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American Dictionary of the English Language

Webster's Dictionary 1828

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Traverse


TRAV'ERSE, adverb Athwart; crosswise.

The ridges of the field lay traverse

TRAV'ERSE, preposition [supra.] Through crosswise.

He traverse

The whole battalion views their order due. [Little used.]

TRAV'ERSE, adjective [Latin versus; transversus.] Lying across; being in a direction across something else; as paths cut with traverse trenches.

Oak--may be trusted in traverse work for summers.

TRAV'ERSE, noun [supra.] Any thing laid or built across.

There is a traverse placed in the loft where she sitteth.

1. Something that thwarts, crosses or obstructs; a cross accident. He is satisfied he should have succeeded, had it not been for unlucky traverses not in his power.

2. In fortification, a trench with a little parapet for protecting men on the flank; also, a wall raised across a work.

3. In navigation, traverse-sailing is the mode of computing the place of a ship by reducing several short courses made by sudden shifts or turns, to one longer course.

4. In law, a denial of what the opposite party has advanced in any state of the pleadings. When the traverse or denial comes from the defendant, the issue is tendered in this manner, 'and of this he puts himself on the country.' When the traverse lies on the plaintiff, he prays 'this may be inquired of by the country.'

The technical words introducing a traverse are absque hoc, without this; that is, without this which follows.

5. A turning; a trick.

TRAV'ERSE, verb transitive To cross; to lay in a cross direction.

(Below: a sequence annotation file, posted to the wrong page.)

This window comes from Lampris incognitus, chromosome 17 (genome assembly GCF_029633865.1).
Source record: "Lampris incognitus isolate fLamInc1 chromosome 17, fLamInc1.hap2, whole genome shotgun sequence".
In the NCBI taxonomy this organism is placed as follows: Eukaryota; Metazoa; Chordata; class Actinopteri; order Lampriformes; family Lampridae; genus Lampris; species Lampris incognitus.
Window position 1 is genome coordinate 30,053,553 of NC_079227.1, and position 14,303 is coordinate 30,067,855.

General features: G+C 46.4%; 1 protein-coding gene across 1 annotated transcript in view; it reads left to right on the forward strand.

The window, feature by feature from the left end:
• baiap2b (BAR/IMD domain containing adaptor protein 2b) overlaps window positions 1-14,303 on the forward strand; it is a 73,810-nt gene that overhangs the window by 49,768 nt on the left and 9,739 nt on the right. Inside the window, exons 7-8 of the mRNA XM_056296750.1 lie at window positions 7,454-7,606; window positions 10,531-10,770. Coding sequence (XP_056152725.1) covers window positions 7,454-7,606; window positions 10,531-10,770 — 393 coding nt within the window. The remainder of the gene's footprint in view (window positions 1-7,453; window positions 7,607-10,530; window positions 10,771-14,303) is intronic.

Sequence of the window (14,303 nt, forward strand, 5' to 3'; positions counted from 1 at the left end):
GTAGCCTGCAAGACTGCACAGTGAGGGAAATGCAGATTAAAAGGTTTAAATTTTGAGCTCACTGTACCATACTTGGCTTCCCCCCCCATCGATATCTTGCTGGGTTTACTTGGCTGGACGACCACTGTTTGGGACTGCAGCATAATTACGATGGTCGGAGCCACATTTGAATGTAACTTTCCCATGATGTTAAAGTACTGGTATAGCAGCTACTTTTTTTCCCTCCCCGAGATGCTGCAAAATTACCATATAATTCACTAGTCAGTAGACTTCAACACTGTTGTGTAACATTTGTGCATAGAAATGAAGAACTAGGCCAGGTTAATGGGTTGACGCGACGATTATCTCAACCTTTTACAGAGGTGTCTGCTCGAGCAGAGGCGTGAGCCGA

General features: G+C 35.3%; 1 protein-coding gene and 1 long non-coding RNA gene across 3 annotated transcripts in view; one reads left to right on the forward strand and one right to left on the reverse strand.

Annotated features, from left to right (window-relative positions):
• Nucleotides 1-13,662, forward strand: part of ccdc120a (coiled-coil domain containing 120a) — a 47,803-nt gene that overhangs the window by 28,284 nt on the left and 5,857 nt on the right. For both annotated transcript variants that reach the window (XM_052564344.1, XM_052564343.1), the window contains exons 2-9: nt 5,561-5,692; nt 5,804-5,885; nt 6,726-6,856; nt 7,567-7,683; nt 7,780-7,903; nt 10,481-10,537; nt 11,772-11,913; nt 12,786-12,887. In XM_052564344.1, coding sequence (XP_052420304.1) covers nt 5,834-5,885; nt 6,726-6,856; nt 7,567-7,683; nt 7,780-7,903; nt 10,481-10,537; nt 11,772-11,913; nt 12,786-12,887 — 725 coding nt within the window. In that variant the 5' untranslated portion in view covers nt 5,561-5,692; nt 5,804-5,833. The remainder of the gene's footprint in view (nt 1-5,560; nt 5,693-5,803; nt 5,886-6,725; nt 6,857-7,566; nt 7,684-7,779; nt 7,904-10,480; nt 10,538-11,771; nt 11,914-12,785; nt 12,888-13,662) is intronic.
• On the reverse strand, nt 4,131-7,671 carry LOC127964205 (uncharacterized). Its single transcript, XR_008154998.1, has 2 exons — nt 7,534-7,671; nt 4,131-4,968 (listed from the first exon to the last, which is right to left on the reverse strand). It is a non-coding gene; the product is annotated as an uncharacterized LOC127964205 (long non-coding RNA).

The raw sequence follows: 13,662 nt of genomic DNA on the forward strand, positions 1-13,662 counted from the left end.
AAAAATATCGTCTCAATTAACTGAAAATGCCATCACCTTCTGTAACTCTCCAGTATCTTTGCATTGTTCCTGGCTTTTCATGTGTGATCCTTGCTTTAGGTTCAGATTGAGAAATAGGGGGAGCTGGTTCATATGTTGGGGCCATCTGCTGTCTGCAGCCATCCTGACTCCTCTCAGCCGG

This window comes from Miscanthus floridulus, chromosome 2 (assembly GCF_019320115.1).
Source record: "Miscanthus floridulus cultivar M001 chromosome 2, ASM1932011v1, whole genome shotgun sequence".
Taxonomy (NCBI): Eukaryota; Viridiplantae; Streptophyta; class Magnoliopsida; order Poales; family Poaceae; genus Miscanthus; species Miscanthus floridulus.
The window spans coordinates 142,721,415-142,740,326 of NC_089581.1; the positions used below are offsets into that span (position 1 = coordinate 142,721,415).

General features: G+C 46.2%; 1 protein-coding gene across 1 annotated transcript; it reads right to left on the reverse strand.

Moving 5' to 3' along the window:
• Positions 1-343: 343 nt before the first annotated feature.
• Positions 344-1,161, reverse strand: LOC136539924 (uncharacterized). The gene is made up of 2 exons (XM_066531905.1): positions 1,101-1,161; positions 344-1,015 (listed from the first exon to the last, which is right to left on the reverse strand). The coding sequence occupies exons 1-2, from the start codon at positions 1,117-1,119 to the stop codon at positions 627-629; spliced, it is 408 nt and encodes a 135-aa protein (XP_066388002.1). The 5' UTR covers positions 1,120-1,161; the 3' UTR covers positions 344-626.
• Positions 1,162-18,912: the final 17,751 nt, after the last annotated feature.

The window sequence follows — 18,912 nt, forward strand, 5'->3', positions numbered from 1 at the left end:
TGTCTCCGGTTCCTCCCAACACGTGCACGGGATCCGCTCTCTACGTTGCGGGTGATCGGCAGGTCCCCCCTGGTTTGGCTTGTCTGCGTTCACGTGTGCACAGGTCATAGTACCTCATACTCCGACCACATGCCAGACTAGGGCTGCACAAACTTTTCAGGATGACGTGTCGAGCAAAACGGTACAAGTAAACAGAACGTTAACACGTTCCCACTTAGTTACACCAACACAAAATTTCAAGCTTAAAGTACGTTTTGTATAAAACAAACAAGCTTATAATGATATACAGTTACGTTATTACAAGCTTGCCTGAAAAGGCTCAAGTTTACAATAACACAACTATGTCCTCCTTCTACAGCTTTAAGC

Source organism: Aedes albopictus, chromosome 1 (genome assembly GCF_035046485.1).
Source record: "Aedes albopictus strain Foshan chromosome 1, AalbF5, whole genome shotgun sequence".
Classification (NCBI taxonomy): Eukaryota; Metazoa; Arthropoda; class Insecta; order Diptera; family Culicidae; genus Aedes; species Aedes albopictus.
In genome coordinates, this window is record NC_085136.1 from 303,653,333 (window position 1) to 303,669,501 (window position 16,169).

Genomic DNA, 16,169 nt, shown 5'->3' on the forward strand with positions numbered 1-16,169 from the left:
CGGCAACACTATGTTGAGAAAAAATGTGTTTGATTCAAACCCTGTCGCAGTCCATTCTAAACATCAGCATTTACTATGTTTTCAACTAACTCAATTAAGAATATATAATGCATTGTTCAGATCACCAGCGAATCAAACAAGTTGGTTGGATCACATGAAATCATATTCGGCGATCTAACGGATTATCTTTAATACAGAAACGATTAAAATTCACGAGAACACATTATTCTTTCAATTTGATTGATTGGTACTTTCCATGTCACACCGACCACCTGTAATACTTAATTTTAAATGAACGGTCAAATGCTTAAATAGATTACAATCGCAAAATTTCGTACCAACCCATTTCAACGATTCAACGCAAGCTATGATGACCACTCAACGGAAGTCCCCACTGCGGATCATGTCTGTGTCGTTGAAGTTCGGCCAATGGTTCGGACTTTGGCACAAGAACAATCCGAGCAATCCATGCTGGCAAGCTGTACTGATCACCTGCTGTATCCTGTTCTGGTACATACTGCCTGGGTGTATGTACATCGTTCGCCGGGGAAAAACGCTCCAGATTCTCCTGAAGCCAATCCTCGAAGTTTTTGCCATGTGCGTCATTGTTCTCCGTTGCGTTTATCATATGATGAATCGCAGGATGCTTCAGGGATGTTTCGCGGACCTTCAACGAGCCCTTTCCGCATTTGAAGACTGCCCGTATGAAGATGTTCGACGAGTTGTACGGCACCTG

The parts should be often traversed or crossed by the flowing of the folds.

1. To cross by way of opposition; to thwart; to obstruct.

Frog thought to traverse this new project.

2. To wander over; to cross in traveling; as, to traverse the habitable globe.

What seas you travers'd, and what fields you fought.

3. To pass over and view; to survey carefully.

My purpose is to traverse the nature, principles and properties of this detestable vice, ingratitude.

4. To turn and point in any direction; as, to traverse a cannon.

5. To plane in a direction across the grain of the wood; as, to traverse a board.

6. In law pleadings, to deny what the opposite party has alleged. When the plaintiff or defendant advances new matter, he avers it to be true, and traverses what the other party has affirmed. So to traverse an indictment or an office, is to deny it.

To traverse a yard, in sailing, is to brace it aft.

TRAV'ERSE, verb intransitive In fencing, to use the posture or motions of opposition or counteraction.

To see thee fight, to see thee traverse--

1. To turn, as on a pivot; to move round; to swivel. The needle of a compass traverses; if it does not traverse well, it is an unsafe guide.

2. In the manege, to cut the tread crosswise, as a horse that throws his croup to one side and his head to the other.